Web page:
The hike to Perdeberg Peak (640 m ASL) from near the bridge across the Palmiet River is relatively easy, following a gradual gradient over some 11.8 km there and back. It rewards one with spectacular views: south-west over the Bot River mouth, south down to the Palmiet estuary, north into the farmlands of the Elgin Basin and west over the Palmiet River as it winds through the core Kogelberg Nature Reserve.
As I have mentioned before, I have a special affinity with the Kogelberg: a 5-day forced march through this area during my army conscription thirty-seven years ago is still indelibly etched in my mind. It was hard, the instructors were nasty, but the extreme beauty is what I remember most. Everytime I go back, I retrace familiar paths, remember long-forgotten comrades, one S/Sgt de Montfort, the apples that farmers left for us, the unequalled sea and mountain scapes and always the tapestry of fynbos. The reserve is still recovering from frequent fires in recent years. The veld is young, which makes hiking easier. Continue reading Perdeberg Peak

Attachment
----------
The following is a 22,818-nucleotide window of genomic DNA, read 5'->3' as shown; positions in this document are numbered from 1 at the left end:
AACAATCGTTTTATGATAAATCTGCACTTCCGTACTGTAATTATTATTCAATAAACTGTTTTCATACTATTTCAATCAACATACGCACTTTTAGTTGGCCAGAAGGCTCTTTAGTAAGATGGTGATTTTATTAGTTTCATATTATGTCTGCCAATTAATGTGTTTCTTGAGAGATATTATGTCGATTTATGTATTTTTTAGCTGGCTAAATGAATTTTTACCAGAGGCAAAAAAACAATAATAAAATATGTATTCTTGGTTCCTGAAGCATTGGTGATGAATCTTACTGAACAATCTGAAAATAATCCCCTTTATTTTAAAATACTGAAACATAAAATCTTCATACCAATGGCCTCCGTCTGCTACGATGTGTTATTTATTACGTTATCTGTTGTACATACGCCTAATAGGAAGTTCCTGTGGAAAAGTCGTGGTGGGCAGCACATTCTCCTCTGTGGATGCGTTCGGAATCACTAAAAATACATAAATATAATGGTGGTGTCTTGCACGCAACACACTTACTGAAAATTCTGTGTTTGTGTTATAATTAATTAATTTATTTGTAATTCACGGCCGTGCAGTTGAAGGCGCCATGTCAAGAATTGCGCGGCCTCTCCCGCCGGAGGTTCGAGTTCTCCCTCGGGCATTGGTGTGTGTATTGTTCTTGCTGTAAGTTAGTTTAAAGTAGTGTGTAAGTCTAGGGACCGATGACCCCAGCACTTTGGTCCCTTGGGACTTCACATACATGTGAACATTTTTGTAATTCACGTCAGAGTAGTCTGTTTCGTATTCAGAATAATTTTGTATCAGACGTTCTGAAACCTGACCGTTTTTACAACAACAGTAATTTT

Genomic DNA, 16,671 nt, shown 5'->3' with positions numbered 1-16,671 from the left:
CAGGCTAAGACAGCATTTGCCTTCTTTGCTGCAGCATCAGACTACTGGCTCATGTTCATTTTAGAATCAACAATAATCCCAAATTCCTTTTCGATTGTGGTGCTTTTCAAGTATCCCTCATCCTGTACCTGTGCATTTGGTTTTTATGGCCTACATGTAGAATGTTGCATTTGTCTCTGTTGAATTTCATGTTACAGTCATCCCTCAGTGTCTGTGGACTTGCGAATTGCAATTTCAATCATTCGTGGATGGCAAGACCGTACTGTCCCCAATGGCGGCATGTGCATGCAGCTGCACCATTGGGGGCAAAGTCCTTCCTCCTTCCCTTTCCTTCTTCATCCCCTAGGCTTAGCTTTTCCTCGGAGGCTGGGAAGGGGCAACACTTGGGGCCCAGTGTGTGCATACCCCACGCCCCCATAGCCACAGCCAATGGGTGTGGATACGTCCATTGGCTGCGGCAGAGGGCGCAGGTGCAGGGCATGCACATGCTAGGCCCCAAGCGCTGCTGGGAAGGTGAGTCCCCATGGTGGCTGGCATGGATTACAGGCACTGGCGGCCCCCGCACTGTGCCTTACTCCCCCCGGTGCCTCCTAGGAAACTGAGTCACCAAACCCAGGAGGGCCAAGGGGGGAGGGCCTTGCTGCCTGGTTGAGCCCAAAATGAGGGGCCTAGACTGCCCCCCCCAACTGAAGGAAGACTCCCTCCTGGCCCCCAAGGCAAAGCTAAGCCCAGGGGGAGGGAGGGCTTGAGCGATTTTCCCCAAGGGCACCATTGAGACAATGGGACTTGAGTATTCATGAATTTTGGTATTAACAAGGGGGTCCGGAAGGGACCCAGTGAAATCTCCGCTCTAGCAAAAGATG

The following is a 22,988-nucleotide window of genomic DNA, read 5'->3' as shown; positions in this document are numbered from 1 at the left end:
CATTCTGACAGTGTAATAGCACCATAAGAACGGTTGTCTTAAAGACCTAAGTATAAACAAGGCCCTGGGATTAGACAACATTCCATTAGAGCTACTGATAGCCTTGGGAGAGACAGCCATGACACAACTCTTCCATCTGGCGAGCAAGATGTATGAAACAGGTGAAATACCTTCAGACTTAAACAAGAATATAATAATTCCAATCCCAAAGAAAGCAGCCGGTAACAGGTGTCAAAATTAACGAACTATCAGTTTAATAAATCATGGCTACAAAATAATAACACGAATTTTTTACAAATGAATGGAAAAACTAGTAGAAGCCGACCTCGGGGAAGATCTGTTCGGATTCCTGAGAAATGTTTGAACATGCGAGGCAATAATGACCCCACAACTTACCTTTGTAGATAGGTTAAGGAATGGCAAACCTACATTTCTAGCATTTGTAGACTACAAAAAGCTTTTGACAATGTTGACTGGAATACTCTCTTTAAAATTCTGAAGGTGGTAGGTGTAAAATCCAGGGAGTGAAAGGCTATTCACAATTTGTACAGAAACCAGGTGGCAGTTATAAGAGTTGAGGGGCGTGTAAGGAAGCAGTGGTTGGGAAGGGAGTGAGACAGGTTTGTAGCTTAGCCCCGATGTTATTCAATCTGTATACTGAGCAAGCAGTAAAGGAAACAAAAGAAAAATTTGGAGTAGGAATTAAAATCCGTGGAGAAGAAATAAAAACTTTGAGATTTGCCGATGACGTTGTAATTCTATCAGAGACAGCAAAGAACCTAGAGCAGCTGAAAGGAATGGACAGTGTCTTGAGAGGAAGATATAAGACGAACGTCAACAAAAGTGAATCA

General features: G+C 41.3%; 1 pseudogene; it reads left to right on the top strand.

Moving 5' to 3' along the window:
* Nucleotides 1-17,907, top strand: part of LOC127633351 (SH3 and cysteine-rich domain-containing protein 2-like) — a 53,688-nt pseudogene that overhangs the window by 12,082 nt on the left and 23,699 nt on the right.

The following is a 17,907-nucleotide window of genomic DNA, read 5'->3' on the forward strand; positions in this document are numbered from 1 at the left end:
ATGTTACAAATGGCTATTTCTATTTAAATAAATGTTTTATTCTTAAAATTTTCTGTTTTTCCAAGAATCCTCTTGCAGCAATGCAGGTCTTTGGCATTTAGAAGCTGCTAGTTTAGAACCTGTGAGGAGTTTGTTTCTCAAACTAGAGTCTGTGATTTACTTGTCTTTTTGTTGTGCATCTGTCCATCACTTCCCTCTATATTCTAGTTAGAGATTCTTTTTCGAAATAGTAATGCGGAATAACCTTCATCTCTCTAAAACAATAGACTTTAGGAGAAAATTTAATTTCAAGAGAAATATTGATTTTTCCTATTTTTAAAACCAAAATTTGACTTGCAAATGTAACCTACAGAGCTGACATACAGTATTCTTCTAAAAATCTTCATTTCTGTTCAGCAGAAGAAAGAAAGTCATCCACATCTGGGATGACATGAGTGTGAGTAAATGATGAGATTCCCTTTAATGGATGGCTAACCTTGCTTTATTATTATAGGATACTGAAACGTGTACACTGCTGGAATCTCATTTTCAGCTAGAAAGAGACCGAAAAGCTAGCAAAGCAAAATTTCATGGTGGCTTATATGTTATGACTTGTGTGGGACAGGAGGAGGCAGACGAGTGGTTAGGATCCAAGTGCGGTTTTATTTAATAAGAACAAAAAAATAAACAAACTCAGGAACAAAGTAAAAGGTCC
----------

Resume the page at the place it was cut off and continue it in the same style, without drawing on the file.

Thirteen years after the last timedown the canyon, I had the privilege of another swim down this almost pristine gorge. The permit was arranged via the Cape Town branch of the MCSA by Paul Verhoeven at late notice. We dropped everything to descend it once more and we were not disappointed. It was a hot weekend with temperatures in the upper thirties and the water was warm rather than icy. A short video of the trip follows:
The 5-day, 61 km (69 km by my GPS) Wild Coast hike down the scenic Pondoland coast featuring overnight stays at local homesteads, is one of those must-do hikes. Besides moving through the unfolding spectacle of the shoreline you will gain some insight into a fast-disappearing way of life. The trail crosses many river estuaries and at least four of them require a ferry.